It’s Sea Turtle Season

Go out to a turtle toss and help the little guys make it to water
BY: JOHN DOOLITLLE

It’s that time of the year again, time to toss the baby sea turtles out to sea and wish them well on their journey. Ok, we’re kidding about the tossing part, you don’t actually do that. But if you go to a turtle release out at the Asupmatoma camp in Rancho San Cristobal, off Highway 1 on the way to Todos Santos, you can help baby sea turtles get safely to the ocean.

turtle.JPGAsupmatoma is a non-profit organization that has been around for more than two decades. Their approach to sea turtle conservation is three-pronged: They do research, provide environmental education to student groups, and monitor sea turtles and their nests.

Right now, there are about 300 nests being monitored at Rancho San Cristobal and another 400 at their Suspiro Beach site. They’ll have a total of around 1,000 nests by the end of the season. Each nest holds an average of 100 eggs. We’ll do the math for you, that’s roughly 100,000 turtle eggs that Asupmatoma is monitoring and caring for.

The marine biologists and the volunteers that work at San Cristobal patrol the beaches every night, from 10:00 p.m. to 6:00 a.m., from July to October. They look for mama sea turtles who are laying eggs, so they can safely transport the eggs to another nest in their enclosed hatchery. The patrollers are on a time crunch, since eggs can only be transported within four hours of being lain.

From September to December is when all those nests start coming alive, with baby sea turtles fighting their way through the sand to get to the surface. That’s where the biologists, volunteers and you guys come in. You can go out and help dig up the nests, clearing the way so the baby turtles don’t have to expend so much energy before making their way to the water.

The staff encourages you to get right in there, on your knees in the sand, scooping out sand with yours hands. We know you’ll be excited, but don’t dig too furiously. You don’t want to poke a baby sea turtle in the eye.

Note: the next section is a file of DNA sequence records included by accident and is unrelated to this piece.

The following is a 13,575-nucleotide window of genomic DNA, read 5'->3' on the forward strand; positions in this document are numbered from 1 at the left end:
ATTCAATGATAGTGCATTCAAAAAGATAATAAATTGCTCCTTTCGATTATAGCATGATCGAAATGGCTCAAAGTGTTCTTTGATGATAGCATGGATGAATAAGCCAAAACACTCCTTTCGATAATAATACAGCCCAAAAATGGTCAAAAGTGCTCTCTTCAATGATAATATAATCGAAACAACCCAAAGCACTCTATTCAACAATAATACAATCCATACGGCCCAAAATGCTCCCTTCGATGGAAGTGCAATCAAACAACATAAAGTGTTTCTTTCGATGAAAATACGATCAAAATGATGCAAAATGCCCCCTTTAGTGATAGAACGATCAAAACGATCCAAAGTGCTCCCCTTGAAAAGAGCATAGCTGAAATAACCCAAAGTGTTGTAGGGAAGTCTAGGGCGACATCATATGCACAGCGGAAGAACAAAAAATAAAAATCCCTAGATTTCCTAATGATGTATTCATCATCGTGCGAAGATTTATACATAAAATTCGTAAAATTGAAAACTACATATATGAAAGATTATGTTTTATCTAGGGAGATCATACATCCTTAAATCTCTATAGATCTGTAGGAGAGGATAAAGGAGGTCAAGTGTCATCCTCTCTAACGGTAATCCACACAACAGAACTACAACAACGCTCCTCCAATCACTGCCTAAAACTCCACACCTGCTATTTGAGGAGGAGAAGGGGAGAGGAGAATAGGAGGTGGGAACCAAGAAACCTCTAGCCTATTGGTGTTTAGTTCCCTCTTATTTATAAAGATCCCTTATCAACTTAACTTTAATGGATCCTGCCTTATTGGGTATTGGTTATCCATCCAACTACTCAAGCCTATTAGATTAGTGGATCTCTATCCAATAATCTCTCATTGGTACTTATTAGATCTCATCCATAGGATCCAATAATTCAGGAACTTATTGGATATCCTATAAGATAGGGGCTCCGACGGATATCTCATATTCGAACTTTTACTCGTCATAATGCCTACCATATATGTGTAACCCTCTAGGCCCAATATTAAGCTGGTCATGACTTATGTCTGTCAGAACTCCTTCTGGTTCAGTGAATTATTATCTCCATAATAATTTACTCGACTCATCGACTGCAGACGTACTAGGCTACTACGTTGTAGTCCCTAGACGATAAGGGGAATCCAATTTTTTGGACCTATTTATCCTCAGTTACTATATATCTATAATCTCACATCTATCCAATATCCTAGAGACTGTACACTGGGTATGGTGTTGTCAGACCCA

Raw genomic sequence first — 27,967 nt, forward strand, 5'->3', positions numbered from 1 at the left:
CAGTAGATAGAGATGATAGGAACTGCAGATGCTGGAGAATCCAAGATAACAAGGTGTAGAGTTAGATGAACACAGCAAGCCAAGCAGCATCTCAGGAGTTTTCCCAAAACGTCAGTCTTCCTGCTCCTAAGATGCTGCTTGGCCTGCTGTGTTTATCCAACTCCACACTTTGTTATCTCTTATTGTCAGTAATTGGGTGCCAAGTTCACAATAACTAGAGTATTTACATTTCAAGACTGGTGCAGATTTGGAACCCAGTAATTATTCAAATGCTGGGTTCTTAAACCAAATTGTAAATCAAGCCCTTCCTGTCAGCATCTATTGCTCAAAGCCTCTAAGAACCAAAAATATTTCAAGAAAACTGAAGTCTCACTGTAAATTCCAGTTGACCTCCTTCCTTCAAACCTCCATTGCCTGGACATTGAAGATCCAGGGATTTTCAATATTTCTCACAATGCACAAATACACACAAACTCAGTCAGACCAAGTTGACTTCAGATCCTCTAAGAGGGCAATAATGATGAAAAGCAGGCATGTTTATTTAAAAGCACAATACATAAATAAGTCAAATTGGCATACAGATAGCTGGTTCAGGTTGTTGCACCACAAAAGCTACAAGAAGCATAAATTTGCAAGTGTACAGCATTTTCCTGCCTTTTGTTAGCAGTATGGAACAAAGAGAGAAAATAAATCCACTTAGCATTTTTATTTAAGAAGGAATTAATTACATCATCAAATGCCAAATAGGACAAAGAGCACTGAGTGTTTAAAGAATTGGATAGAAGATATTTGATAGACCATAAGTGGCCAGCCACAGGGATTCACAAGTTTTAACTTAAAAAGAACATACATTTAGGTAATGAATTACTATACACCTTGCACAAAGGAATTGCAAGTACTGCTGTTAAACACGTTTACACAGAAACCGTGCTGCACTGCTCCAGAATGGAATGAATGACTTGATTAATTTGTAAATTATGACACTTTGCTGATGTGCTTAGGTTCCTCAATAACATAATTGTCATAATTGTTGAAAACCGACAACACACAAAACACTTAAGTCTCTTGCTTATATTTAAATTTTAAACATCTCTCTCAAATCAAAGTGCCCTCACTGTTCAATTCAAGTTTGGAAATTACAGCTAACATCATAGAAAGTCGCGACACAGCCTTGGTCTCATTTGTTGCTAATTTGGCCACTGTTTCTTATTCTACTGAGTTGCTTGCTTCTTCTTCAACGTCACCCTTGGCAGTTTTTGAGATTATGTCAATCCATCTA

You might also encounter some unpleasant surprises while you dig. Those include baby sea turtles who didn’t make it, as well as turtle egg shells and sand crawling with maggots. Don’t let it deter you from going out there and experiencing a turtle release, it’s still a very cool experience. Just be prepared; and if you plan on taking the kids with you, it’s a very good opportunity to talk about the circle of life.

Remember, this is nature and it’s not always pretty. Abilene Colin, the program director, says that while it’d be ideal for every nest to be full of live, healthy baby turtles, that’s just not the way it works. Sometimes you get a happy nest, sometimes you get a sad nest, she says. On our dig, we definitely got a sad nest, with just one lone little turtle in there.

Abilene tells me the nest we’re digging in was a happy one a couple days before; 45 turtles had already hatched from it and made their way to the ocean. (We dug up a lot of their empty shells as well, all of which Abilene set aside to be counted and categorizes).

Since the turtle we dug up was now the lone survivor in the nest, we decided to name him Lucky. He’s lucky he made it, lucky we dug him out, and he’ll need a lot of luck to survive out in the wild.

Abilene says that when born in the wild, only about 10% of baby sea turtles survive. The survival rate at Asupmatoma is 80%. But even with Lucky’s advantage of being born at Rancho San Cristobal, he still has a hard road ahead of him. Just one in 1,000 sea turtles make it to adulthood.

Abilene tells me this as we’re watching Lucky crawl along the sand, instinctually drawn to the sound of the water. Watching the waves crashing against the shore, just waiting to swallow up tiny little Lucky, you wonder how he can possibly make it on his own. The mama sea turtle has already done her part by laying the eggs, so she won’t be any help. He’s on his own to figure out how to avoid predators and find food.

If you’d like to go out to Rancho San Cristobal and help other little turtles, Asupmatoma hosts releases in the evenings around 5:30 p.m. Your need to schedule your visit, and you can do that by emailing info@Asupmatoma.org.

By the way, Asupmatoma relies on donations to keep its doors open. Abilene estimated that it takes about $50,000 USD a year to run the turtle operation. They do a lot for the sea turtles, so would it kill you to throw some cash their way? There’s a few different ways you can donate: By “adopting” one of the baby sea turtles you release for $20 USD; adopting a nest for $40; or going out on a night of patrol for $25.

For more information, visit their (Spanish) website at asupmatoma.org or find them on Facebook at Facebook.com/Asupmatoma.